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STUDENT PROFILE

Mallory Miller

Mallory Miller Headshot
Major:
Anthropology
Graduation Year:
Spring 2018
BDP Certificate:
Museum Studies
“The most rewarding aspect of my Connecting Experience so far has been the opportunity to experience the behind-the-scenes workings of a historical site.”

Museum Studies BDP student Mallory Miller interned at The Alamo historic site where she transcribed and translated correspondence between Mexican military officials. She learned about many aspects of preserving and managing historic sites and collections.

How did you find your internship?
My parents had recently moved to the San Antonio area, and suggested that I look into historical sites in San Antonio for internship opportunities.

Describe the work you did in your internship.
I worked to transcribe and translate correspondence between Mexican officials, originally handwritten in Spanish during the years 1834-1835, to provide accessibility for interested non-speakers.

What was the most rewarding aspect of your Connecting Experience?
The most rewarding aspect of my Connecting Experience so far has been the opportunity to experience the behind-the-scenes workings of a historical site. It was enlightening to see both the physical demands of preserving the historical site and the social endeavor to continue engaging the public in conversations about the site. After learning more about the daily tasks of each department, I have a clearer sense of which departments my skills and interests would be most suited for.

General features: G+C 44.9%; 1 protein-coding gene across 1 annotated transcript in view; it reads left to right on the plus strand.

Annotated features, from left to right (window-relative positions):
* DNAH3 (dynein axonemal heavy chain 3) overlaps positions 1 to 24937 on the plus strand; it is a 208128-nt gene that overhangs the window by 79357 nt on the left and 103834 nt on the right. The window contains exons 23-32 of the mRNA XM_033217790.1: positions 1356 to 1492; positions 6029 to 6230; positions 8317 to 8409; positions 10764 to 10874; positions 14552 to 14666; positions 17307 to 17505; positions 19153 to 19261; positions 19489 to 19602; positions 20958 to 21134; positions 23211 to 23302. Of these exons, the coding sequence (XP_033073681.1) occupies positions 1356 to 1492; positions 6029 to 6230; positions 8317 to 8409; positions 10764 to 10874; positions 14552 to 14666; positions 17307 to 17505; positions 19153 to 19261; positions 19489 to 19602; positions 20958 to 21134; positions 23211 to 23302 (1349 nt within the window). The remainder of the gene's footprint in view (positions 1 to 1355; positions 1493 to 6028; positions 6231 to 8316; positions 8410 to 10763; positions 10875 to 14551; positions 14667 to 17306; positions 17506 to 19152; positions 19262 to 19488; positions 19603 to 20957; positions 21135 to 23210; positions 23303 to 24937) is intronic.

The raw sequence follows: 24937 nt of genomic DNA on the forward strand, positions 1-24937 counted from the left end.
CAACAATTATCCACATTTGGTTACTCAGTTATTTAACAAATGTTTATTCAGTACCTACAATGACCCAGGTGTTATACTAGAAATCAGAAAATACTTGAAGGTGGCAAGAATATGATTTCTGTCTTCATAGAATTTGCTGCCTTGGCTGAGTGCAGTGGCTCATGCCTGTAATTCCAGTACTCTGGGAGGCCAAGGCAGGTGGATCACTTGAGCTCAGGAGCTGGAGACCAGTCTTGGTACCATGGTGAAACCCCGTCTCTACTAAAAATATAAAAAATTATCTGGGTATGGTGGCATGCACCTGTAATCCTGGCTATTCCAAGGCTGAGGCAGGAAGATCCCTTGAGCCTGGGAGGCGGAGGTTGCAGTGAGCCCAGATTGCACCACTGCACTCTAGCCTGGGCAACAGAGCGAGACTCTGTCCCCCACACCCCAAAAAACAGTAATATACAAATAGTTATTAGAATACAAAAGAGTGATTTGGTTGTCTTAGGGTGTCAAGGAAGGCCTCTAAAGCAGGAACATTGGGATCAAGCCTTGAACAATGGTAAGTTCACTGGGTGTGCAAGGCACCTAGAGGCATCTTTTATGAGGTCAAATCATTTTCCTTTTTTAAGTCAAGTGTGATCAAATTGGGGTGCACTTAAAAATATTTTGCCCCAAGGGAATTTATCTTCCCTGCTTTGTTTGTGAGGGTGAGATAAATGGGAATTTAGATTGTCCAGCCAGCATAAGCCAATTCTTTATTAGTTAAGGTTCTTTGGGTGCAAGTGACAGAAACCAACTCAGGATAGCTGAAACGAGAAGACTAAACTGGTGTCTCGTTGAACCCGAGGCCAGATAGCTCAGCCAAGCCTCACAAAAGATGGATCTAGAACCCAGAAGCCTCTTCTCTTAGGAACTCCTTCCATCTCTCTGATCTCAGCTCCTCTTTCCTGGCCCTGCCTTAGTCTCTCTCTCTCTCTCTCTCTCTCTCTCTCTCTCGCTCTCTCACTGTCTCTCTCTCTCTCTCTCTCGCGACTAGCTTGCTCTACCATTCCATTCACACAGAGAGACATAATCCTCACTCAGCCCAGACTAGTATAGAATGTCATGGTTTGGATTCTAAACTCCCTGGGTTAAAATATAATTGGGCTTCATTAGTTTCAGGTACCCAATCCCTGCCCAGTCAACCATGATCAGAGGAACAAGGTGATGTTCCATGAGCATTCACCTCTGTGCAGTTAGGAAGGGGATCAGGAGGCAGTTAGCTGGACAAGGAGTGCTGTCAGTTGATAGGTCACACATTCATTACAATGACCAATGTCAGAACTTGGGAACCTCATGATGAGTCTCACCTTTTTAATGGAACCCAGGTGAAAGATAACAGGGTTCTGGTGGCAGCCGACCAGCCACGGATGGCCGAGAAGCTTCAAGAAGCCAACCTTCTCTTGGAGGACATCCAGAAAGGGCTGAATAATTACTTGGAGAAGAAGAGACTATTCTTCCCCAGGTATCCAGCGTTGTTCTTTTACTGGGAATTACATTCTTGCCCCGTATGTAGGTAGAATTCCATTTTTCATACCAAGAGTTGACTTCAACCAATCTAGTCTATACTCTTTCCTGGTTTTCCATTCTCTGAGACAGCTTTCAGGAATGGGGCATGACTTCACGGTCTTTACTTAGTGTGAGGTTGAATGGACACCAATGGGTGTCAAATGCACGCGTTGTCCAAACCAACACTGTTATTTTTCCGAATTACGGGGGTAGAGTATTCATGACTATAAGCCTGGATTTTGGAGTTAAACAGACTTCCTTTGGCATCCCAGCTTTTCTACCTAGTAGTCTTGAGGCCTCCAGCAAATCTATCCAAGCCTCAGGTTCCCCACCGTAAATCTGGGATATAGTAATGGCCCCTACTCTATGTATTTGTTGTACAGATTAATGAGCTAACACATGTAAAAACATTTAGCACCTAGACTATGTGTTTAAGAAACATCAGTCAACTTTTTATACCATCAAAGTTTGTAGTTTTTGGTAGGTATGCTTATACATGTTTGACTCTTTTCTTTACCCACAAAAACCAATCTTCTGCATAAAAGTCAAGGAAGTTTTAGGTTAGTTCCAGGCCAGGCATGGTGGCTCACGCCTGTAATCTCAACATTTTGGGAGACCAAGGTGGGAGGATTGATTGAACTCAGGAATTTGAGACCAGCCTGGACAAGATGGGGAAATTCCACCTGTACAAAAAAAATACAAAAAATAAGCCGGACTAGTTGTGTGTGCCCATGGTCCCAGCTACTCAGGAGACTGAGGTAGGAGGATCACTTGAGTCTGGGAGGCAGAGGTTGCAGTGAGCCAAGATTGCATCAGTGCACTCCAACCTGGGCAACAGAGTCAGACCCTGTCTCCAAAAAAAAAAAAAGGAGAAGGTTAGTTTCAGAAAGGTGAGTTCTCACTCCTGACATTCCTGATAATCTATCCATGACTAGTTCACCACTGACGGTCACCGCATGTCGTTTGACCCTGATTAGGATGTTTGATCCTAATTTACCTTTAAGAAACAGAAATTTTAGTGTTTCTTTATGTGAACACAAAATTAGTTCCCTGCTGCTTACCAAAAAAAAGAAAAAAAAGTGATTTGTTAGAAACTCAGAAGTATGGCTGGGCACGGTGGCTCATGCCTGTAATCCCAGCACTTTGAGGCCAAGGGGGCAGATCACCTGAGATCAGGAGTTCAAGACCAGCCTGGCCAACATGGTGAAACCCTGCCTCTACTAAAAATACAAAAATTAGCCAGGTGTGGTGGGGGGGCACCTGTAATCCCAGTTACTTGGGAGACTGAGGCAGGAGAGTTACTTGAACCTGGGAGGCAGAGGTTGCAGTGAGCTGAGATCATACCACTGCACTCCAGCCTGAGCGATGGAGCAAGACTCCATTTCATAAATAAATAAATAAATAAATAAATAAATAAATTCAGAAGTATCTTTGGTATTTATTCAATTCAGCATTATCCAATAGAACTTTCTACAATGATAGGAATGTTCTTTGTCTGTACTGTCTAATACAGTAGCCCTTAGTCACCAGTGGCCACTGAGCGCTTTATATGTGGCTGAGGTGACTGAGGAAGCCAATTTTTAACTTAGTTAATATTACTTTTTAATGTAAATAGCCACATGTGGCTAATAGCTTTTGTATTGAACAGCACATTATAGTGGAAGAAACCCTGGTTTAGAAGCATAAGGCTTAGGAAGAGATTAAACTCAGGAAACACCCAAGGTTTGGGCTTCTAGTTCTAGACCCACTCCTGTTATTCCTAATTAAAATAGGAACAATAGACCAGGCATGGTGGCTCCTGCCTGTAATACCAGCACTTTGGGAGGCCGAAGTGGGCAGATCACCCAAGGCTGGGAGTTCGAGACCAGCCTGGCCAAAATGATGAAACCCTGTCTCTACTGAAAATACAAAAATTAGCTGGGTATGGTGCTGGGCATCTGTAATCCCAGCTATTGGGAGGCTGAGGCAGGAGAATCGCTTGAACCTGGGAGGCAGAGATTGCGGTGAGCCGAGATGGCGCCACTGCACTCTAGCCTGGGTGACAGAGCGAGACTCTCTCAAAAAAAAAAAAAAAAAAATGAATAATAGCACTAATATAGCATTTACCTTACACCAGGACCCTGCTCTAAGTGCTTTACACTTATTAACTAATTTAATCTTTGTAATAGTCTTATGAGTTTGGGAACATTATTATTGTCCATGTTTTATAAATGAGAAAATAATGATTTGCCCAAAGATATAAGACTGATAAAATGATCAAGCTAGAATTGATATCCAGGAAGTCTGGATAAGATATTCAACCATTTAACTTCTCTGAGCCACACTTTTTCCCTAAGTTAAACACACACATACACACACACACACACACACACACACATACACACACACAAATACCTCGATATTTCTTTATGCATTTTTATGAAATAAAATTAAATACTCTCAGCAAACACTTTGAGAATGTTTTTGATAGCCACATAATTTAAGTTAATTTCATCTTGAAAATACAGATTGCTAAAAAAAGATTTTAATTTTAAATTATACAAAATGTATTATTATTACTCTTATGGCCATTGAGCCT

In what ways has this Connecting Experience shaped your plans for the future?
This Connecting Experience has prompted me to look more into museum work focusing on collections management. I was especially interested in the technological advancements involved in the preservation and display of objects in the exhibits there and the journeys travelled by the objects to reach those exhibits.

Discuss the relationship you had with your faculty mentor and how they helped you during this Connecting Experience.
I was so fortunate to convene with my faculty mentor during this experience. She frequently prompted questions about my work that hadn’t yet crossed my mind, and she encouraged me to approach people in roles whose experience would be valuable for me to learn from. She taught me to ask. For that, I am so grateful.